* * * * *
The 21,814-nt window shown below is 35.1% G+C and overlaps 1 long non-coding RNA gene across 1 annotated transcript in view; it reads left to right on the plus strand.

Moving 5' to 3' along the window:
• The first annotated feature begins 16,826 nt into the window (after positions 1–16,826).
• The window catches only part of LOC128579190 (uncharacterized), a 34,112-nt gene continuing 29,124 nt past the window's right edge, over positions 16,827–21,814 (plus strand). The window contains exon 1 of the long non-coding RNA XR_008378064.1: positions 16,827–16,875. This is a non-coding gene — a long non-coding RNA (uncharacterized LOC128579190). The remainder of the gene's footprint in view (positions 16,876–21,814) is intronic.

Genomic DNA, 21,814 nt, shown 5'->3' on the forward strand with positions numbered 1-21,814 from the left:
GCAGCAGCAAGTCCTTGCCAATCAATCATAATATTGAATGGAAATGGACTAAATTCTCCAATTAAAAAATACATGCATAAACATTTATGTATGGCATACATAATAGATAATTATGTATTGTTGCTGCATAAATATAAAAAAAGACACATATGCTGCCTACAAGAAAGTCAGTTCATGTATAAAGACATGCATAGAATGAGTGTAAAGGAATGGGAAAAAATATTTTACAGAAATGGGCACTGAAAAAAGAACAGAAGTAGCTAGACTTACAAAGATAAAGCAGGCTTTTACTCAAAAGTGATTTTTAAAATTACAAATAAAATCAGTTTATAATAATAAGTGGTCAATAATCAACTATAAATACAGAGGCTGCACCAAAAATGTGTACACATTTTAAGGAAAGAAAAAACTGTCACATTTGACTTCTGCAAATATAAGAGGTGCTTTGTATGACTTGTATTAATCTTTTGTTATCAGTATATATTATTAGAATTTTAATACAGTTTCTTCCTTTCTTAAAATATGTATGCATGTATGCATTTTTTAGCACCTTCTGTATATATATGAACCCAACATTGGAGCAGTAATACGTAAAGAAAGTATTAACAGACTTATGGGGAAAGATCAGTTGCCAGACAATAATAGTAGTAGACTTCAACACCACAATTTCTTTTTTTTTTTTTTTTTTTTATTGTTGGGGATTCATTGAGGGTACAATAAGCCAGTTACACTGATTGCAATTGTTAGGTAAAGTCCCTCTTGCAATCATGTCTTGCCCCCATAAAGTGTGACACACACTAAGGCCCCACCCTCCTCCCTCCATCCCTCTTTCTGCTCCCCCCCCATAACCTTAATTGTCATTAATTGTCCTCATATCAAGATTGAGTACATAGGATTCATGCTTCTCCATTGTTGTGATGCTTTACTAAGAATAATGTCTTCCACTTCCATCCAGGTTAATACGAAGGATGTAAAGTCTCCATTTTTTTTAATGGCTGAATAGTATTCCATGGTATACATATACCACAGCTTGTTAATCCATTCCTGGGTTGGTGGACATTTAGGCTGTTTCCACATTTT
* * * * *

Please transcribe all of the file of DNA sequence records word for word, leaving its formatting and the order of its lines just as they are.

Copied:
The 21,814-nt window shown below is 35.1% G+C and overlaps 1 long non-coding RNA gene across 1 annotated transcript in view; it reads left to right on the plus strand.

Moving 5' to 3' along the window:
• The first annotated feature begins 16,826 nt into the window (after positions 1–16,826).
• The window catches only part of LOC128579190 (uncharacterized), a 34,112-nt gene continuing 29,124 nt past the window's right edge, over positions 16,827–21,814 (plus strand). The window contains exon 1 of the long non-coding RNA XR_008378064.1: positions 16,827–16,875. This is a non-coding gene — a long non-coding RNA (uncharacterized LOC128579190). The remainder of the gene's footprint in view (positions 16,876–21,814) is intronic.

Genomic DNA, 21,814 nt, shown 5'->3' on the forward strand with positions numbered 1-21,814 from the left:
GCAGCAGCAAGTCCTTGCCAATCAATCATAATATTGAATGGAAATGGACTAAATTCTCCAATTAAAAAATACATGCATAAACATTTATGTATGGCATACATAATAGATAATTATGTATTGTTGCTGCATAAATATAAAAAAAGACACATATGCTGCCTACAAGAAAGTCAGTTCATGTATAAAGACATGCATAGAATGAGTGTAAAGGAATGGGAAAAAATATTTTACAGAAATGGGCACTGAAAAAAGAACAGAAGTAGCTAGACTTACAAAGATAAAGCAGGCTTTTACTCAAAAGTGATTTTTAAAATTACAAATAAAATCAGTTTATAATAATAAGTGGTCAATAATCAACTATAAATACAGAGGCTGCACCAAAAATGTGTACACATTTTAAGGAAAGAAAAAACTGTCACATTTGACTTCTGCAAATATAAGAGGTGCTTTGTATGACTTGTATTAATCTTTTGTTATCAGTATATATTATTAGAATTTTAATACAGTTTCTTCCTTTCTTAAAATATGTATGCATGTATGCATTTTTTAGCACCTTCTGTATATATATGAACCCAACATTGGAGCAGTAATACGTAAAGAAAGTATTAACAGACTTATGGGGAAAGATCAGTTGCCAGACAATAATAGTAGTAGACTTCAACACCACAATTTCTTTTTTTTTTTTTTTTTTTTATTGTTGGGGATTCATTGAGGGTACAATAAGCCAGTTACACTGATTGCAATTGTTAGGTAAAGTCCCTCTTGCAATCATGTCTTGCCCCCATAAAGTGTGACACACACTAAGGCCCCACCCTCCTCCCTCCATCCCTCTTTCTGCTCCCCCCCCATAACCTTAATTGTCATTAATTGTCCTCATATCAAGATTGAGTACATAGGATTCATGCTTCTCCATTGTTGTGATGCTTTACTAAGAATAATGTCTTCCACTTCCATCCAGGTTAATACGAAGGATGTAAAGTCTCCATTTTTTTTAATGGCTGAATAGTATTCCATGGTATACATATACCACAGCTTGTTAATCCATTCCTGGGTTGGTGGACATTTAGGCTGTTTCCACATTTT